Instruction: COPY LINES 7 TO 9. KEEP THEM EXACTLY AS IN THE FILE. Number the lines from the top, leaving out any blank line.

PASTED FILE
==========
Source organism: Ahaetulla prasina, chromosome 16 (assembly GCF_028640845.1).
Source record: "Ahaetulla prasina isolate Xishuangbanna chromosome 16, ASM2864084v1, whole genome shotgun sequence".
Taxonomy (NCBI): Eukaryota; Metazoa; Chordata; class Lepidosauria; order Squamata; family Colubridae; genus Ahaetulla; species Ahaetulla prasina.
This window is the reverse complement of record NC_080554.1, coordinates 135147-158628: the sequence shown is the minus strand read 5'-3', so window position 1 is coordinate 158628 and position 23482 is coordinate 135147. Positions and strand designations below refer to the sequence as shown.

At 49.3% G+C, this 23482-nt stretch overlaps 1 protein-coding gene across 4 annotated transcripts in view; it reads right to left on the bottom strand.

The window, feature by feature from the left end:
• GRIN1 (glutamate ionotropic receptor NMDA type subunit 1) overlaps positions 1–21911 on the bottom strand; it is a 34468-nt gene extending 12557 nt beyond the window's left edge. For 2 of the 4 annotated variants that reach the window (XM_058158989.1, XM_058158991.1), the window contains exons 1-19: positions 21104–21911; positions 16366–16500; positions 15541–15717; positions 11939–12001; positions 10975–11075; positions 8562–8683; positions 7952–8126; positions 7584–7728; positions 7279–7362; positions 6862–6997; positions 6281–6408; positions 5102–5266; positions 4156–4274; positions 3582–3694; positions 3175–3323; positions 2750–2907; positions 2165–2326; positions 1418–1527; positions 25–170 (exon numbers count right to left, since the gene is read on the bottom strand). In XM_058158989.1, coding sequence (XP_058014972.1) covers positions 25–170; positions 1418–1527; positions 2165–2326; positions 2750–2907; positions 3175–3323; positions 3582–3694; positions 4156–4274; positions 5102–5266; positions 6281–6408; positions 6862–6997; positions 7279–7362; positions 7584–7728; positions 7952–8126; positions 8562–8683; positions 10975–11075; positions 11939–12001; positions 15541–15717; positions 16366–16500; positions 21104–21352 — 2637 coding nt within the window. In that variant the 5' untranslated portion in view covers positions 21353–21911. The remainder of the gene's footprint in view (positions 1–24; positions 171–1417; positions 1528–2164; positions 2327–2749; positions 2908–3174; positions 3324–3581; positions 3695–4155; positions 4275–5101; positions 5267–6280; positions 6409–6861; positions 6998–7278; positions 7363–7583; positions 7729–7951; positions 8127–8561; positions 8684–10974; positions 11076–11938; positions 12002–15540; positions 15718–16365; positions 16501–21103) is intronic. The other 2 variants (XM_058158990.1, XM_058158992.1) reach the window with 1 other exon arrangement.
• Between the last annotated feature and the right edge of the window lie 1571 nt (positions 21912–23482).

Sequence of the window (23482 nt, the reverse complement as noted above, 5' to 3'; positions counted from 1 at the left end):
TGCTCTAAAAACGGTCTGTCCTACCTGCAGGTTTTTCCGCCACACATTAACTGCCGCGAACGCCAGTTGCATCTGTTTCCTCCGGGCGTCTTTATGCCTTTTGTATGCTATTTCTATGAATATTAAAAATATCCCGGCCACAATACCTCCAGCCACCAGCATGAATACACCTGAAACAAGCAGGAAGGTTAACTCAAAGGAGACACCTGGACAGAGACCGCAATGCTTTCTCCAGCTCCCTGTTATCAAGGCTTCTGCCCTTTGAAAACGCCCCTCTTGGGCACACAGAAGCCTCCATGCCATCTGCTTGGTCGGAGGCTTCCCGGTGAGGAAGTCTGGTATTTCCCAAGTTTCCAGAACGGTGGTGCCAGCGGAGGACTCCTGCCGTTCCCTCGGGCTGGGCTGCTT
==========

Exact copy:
• GRIN1 (glutamate ionotropic receptor NMDA type subunit 1) overlaps positions 1–21911 on the bottom strand; it is a 34468-nt gene extending 12557 nt beyond the window's left edge. For 2 of the 4 annotated variants that reach the window (XM_058158989.1, XM_058158991.1), the window contains exons 1-19: positions 21104–21911; positions 16366–16500; positions 15541–15717; positions 11939–12001; positions 10975–11075; positions 8562–8683; positions 7952–8126; positions 7584–7728; positions 7279–7362; positions 6862–6997; positions 6281–6408; positions 5102–5266; positions 4156–4274; positions 3582–3694; positions 3175–3323; positions 2750–2907; positions 2165–2326; positions 1418–1527; positions 25–170 (exon numbers count right to left, since the gene is read on the bottom strand). In XM_058158989.1, coding sequence (XP_058014972.1) covers positions 25–170; positions 1418–1527; positions 2165–2326; positions 2750–2907; positions 3175–3323; positions 3582–3694; positions 4156–4274; positions 5102–5266; positions 6281–6408; positions 6862–6997; positions 7279–7362; positions 7584–7728; positions 7952–8126; positions 8562–8683; positions 10975–11075; positions 11939–12001; positions 15541–15717; positions 16366–16500; positions 21104–21352 — 2637 coding nt within the window. In that variant the 5' untranslated portion in view covers positions 21353–21911. The remainder of the gene's footprint in view (positions 1–24; positions 171–1417; positions 1528–2164; positions 2327–2749; positions 2908–3174; positions 3324–3581; positions 3695–4155; positions 4275–5101; positions 5267–6280; positions 6409–6861; positions 6998–7278; positions 7363–7583; positions 7729–7951; positions 8127–8561; positions 8684–10974; positions 11076–11938; positions 12002–15540; positions 15718–16365; positions 16501–21103) is intronic. The other 2 variants (XM_058158990.1, XM_058158992.1) reach the window with 1 other exon arrangement.
• Between the last annotated feature and the right edge of the window lie 1571 nt (positions 21912–23482).

Sequence of the window (23482 nt, the reverse complement as noted above, 5' to 3'; positions counted from 1 at the left end):